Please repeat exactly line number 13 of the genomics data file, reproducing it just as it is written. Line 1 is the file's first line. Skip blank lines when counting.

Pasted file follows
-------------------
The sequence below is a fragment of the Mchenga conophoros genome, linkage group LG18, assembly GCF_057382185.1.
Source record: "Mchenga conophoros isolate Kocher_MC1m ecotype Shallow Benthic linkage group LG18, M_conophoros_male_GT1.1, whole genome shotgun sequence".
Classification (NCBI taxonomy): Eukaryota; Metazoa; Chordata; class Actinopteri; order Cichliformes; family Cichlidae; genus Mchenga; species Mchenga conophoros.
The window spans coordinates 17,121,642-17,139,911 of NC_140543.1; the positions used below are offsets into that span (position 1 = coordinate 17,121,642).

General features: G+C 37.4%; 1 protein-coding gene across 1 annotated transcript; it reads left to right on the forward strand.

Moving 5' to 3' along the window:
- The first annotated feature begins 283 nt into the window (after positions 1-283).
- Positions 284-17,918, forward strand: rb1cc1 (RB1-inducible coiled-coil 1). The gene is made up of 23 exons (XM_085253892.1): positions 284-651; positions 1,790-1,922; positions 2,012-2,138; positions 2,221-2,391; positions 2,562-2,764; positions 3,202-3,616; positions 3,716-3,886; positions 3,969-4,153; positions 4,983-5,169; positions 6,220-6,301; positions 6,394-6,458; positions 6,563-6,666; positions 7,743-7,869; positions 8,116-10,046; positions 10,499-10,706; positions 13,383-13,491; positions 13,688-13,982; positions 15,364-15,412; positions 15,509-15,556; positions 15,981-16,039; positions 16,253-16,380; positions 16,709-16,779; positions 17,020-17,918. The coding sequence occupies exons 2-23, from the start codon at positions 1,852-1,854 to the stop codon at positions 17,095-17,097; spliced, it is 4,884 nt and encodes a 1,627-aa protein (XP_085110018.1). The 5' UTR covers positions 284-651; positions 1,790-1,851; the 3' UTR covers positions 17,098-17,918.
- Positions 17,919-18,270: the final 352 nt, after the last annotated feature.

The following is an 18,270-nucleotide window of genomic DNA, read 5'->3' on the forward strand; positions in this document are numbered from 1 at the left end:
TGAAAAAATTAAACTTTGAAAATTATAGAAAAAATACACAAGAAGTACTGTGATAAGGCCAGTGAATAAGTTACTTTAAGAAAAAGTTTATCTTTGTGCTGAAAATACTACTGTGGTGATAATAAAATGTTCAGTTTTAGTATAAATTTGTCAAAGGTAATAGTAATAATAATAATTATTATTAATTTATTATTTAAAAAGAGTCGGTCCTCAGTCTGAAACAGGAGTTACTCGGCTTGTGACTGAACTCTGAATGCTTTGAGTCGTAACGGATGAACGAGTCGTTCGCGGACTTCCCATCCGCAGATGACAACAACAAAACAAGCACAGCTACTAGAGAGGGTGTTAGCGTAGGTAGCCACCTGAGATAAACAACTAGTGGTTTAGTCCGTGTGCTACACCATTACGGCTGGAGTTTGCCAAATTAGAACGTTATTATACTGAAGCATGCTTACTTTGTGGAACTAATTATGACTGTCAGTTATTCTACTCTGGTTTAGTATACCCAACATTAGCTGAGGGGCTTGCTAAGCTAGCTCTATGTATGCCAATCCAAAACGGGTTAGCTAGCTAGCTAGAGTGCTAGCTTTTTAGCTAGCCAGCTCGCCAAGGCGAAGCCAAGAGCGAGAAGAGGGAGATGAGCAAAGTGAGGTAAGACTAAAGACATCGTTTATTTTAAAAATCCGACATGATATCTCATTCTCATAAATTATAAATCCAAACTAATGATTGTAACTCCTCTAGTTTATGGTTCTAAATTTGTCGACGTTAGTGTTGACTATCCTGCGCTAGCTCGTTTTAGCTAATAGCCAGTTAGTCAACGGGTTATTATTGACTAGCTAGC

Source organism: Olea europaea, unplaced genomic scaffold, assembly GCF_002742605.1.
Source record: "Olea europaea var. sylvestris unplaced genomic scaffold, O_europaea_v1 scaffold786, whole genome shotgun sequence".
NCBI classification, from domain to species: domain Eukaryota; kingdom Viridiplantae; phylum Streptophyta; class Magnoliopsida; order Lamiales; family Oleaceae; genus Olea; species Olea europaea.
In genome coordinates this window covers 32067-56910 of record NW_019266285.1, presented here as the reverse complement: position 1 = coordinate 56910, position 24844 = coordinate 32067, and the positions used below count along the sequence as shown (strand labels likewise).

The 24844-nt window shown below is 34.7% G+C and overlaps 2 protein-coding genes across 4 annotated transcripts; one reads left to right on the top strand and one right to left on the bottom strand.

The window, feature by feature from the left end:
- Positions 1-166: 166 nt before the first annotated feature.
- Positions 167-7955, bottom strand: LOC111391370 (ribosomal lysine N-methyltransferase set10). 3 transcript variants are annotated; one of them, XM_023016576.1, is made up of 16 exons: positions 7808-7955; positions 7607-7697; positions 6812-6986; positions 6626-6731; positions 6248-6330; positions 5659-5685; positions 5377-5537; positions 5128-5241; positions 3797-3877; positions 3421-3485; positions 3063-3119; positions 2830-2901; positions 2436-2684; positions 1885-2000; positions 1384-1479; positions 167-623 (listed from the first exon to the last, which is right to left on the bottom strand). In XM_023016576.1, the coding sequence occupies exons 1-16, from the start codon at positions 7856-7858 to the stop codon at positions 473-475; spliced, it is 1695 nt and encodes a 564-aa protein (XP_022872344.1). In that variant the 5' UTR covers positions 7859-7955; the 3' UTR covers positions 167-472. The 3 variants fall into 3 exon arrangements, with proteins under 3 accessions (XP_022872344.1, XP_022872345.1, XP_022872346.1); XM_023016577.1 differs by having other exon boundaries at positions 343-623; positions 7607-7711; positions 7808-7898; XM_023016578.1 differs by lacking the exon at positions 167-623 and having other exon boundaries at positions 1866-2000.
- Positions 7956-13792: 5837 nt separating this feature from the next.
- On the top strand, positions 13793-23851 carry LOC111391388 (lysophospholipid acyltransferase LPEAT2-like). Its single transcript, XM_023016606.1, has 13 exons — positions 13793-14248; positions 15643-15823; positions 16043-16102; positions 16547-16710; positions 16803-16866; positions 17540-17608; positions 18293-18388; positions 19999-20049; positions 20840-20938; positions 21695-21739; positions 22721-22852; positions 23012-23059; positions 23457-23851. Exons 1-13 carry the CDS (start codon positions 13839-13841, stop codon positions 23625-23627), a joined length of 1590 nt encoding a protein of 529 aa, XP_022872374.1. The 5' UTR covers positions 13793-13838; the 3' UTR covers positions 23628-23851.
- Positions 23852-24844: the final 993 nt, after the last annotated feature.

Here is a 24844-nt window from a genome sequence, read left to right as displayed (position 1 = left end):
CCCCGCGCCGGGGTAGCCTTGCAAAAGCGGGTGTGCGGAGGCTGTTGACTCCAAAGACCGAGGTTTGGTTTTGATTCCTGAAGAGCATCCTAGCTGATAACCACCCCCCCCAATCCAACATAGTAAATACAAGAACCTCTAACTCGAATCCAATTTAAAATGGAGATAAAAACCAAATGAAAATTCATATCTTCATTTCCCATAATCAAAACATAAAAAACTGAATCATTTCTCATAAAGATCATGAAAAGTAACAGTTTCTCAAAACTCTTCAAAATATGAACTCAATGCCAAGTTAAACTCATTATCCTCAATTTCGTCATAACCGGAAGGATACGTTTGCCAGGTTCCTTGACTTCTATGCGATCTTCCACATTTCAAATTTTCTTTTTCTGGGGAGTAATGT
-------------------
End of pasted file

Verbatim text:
Source record: "Olea europaea var. sylvestris unplaced genomic scaffold, O_europaea_v1 scaffold786, whole genome shotgun sequence".